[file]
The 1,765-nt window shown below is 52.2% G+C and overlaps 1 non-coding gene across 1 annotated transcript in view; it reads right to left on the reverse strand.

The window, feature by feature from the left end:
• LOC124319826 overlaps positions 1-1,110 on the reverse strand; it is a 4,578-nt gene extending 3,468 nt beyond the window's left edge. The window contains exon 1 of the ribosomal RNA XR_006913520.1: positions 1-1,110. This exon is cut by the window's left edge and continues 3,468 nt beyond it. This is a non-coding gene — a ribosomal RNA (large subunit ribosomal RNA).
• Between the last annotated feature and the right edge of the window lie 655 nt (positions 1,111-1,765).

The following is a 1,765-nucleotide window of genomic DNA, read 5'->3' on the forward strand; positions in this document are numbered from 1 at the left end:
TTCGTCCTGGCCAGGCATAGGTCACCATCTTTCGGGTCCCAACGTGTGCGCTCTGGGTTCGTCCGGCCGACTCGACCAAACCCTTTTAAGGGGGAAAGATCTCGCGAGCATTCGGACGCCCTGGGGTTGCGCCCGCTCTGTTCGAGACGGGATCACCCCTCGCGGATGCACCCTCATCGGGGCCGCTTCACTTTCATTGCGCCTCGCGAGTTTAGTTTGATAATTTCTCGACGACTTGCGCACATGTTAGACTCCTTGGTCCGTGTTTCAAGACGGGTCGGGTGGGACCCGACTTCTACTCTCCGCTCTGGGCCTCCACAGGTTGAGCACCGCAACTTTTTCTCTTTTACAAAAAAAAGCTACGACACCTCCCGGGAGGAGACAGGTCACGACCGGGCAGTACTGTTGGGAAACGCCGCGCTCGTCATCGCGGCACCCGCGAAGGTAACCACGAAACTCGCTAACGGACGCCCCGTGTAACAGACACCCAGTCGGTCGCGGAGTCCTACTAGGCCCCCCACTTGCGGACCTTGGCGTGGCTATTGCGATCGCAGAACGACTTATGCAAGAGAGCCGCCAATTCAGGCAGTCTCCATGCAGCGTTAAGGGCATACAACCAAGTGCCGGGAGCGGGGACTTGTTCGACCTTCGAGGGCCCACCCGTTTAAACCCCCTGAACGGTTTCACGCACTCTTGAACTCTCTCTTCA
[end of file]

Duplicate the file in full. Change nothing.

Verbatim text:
The 1,765-nt window shown below is 52.2% G+C and overlaps 1 non-coding gene across 1 annotated transcript in view; it reads right to left on the reverse strand.

The window, feature by feature from the left end:
• LOC124319826 overlaps positions 1-1,110 on the reverse strand; it is a 4,578-nt gene extending 3,468 nt beyond the window's left edge. The window contains exon 1 of the ribosomal RNA XR_006913520.1: positions 1-1,110. This exon is cut by the window's left edge and continues 3,468 nt beyond it. This is a non-coding gene — a ribosomal RNA (large subunit ribosomal RNA).
• Between the last annotated feature and the right edge of the window lie 655 nt (positions 1,111-1,765).

The following is a 1,765-nucleotide window of genomic DNA, read 5'->3' on the forward strand; positions in this document are numbered from 1 at the left end:
TTCGTCCTGGCCAGGCATAGGTCACCATCTTTCGGGTCCCAACGTGTGCGCTCTGGGTTCGTCCGGCCGACTCGACCAAACCCTTTTAAGGGGGAAAGATCTCGCGAGCATTCGGACGCCCTGGGGTTGCGCCCGCTCTGTTCGAGACGGGATCACCCCTCGCGGATGCACCCTCATCGGGGCCGCTTCACTTTCATTGCGCCTCGCGAGTTTAGTTTGATAATTTCTCGACGACTTGCGCACATGTTAGACTCCTTGGTCCGTGTTTCAAGACGGGTCGGGTGGGACCCGACTTCTACTCTCCGCTCTGGGCCTCCACAGGTTGAGCACCGCAACTTTTTCTCTTTTACAAAAAAAAGCTACGACACCTCCCGGGAGGAGACAGGTCACGACCGGGCAGTACTGTTGGGAAACGCCGCGCTCGTCATCGCGGCACCCGCGAAGGTAACCACGAAACTCGCTAACGGACGCCCCGTGTAACAGACACCCAGTCGGTCGCGGAGTCCTACTAGGCCCCCCACTTGCGGACCTTGGCGTGGCTATTGCGATCGCAGAACGACTTATGCAAGAGAGCCGCCAATTCAGGCAGTCTCCATGCAGCGTTAAGGGCATACAACCAAGTGCCGGGAGCGGGGACTTGTTCGACCTTCGAGGGCCCACCCGTTTAAACCCCCTGAACGGTTTCACGCACTCTTGAACTCTCTCTTCA